TYLER, Texas —
Recent studies have shown that Smith County has the highest suicide rate of the state's 25 most populous counties.
To combat the tragic trend, Sources of Strength, a suicide prevention program, is being implemented at Robert E. Lee High School.
“It's been shown to make kids, far more likely when they actually need help, to get that help that they need,” Brandon Davidson, Director of Operations and Programs at Next Step Community Solutions, said.
Sources of Strength is designed to harness the power of peer social networks to change unhealthy norms and culture, ultimately preventing suicide, bullying and substance abuse. The program moves beyond a singular focus on risk factors by utilizing an upstream approach for youth suicide prevention. This upstream model strengthens multiple sources of support (protective factors) around young individuals so that when times get hard, they have strengths to rely on.
"What we really know is that kids talk to other kids,” Davidson said. “We were really looking for a program that supported those students, but it wasn't really heavy in turning them into junior psychologist."
Five to eight percent of the students at Robert E. Lee will be chosen by teachers and staff as peer leaders. If a student is dealing with a mental health issue or feeling suicidal, they can turn to one of their peer leaders. The leader will direct the student to the proper "Source of Strength."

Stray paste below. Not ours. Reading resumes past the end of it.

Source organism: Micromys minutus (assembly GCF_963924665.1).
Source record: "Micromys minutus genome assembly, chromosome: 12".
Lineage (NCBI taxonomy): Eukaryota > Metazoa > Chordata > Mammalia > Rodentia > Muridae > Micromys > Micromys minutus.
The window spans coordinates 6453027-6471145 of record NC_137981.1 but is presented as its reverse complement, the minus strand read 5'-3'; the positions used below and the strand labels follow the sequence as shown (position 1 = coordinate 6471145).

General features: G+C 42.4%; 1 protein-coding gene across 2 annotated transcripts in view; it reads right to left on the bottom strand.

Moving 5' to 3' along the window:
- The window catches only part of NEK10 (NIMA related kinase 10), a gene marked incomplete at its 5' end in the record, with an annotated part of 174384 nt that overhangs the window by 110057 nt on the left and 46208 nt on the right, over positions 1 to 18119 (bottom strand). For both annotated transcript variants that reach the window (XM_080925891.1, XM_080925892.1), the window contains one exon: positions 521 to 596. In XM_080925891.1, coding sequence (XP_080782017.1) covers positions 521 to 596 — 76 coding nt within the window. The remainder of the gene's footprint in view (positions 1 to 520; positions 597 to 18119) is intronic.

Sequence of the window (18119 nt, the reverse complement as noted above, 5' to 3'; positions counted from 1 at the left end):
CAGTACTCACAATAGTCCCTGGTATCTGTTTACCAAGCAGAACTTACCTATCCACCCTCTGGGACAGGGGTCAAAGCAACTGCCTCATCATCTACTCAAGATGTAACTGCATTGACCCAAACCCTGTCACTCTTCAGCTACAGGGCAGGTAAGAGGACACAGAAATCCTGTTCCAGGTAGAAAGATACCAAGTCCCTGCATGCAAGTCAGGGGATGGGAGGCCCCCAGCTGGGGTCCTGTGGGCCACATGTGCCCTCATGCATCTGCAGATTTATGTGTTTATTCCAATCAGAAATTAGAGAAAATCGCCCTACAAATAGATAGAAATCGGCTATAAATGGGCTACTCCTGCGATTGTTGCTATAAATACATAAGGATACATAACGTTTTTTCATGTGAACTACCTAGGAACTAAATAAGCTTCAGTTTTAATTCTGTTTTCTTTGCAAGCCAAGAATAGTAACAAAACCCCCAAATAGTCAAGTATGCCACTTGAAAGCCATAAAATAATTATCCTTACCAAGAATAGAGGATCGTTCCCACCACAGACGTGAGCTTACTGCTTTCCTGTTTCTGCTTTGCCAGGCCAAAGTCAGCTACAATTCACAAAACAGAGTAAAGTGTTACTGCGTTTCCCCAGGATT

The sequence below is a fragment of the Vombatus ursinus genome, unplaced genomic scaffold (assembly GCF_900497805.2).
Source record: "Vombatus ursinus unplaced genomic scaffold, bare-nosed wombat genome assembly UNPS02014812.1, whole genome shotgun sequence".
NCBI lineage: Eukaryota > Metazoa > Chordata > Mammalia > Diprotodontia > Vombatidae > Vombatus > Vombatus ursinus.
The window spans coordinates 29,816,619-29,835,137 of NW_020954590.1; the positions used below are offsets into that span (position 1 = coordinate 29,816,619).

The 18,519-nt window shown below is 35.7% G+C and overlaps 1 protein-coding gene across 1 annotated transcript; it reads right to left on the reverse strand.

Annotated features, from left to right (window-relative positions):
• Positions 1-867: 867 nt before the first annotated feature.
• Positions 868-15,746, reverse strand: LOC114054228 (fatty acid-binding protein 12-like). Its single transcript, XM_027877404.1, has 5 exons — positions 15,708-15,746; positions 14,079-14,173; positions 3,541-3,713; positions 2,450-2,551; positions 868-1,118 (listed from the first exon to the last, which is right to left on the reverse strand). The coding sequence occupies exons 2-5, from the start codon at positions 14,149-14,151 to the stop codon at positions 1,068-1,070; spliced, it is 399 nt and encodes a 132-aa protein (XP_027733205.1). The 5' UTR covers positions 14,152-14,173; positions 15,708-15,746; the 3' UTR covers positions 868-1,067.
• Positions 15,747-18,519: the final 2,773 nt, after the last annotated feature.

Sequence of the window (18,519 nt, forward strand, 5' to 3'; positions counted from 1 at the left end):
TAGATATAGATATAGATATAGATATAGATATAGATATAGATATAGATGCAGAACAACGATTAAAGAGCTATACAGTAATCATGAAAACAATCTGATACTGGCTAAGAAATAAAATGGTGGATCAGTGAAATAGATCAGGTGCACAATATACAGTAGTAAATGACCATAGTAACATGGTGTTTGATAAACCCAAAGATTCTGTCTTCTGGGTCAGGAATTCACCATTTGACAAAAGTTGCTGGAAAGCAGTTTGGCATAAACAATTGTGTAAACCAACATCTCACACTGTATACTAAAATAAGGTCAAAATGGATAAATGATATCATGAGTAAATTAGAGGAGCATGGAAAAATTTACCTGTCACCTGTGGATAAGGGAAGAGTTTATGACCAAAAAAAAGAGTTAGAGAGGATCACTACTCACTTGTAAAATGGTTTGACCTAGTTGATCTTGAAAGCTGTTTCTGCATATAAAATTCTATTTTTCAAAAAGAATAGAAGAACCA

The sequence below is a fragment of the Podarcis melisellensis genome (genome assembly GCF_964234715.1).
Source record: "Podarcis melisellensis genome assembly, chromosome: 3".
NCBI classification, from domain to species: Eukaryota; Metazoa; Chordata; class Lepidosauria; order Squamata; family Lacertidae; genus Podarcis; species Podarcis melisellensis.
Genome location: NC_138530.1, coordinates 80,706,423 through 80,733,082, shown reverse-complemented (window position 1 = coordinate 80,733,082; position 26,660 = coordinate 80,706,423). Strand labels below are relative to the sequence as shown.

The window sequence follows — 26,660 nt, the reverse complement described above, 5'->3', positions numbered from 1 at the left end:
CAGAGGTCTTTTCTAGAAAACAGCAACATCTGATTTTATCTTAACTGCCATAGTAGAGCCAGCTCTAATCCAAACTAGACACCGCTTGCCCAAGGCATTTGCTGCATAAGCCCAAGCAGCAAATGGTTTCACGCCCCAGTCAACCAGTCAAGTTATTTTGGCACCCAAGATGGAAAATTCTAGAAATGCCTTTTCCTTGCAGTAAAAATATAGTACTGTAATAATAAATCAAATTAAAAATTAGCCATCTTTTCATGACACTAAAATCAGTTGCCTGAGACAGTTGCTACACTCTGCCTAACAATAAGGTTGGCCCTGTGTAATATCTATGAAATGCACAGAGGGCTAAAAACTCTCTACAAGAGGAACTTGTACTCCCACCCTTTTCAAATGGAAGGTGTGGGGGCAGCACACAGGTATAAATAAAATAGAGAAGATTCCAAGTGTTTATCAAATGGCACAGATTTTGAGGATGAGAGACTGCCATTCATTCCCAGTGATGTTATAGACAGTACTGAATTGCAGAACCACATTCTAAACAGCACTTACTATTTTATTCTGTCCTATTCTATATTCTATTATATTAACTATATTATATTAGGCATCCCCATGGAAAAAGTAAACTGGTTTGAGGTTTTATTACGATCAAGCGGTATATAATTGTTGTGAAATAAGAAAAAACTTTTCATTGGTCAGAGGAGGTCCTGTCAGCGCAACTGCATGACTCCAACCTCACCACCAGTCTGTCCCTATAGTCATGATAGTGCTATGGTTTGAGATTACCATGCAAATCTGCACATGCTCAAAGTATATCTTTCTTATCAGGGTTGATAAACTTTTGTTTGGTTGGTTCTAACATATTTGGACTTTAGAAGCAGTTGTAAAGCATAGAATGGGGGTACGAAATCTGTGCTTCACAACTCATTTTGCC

“Maybe they come to our counselor,” Davidson said. “Maybe they get referred to the Andrew's Center.”
Students and staff leaders will be trained by Davidson and Daniel Griffith with Next Step.
"Once the kid picks up their adult leaders, we'll train the adults and then we'll train the youth leaders,” Griffith said.
Through this program, studies have shown students are four-and-a-half times more likely to get the help they need when they're supported by their peers.
"All the students that are going to be the peer leaders, it was not chosen at random,” Davidson said. “You were selected by the campus. This is a big deal. It's a chance to use your voice on campus to change the culture of the school you're at."
Next Step says the are planning to bring the program to a second East Texas school, which will be decided this summer.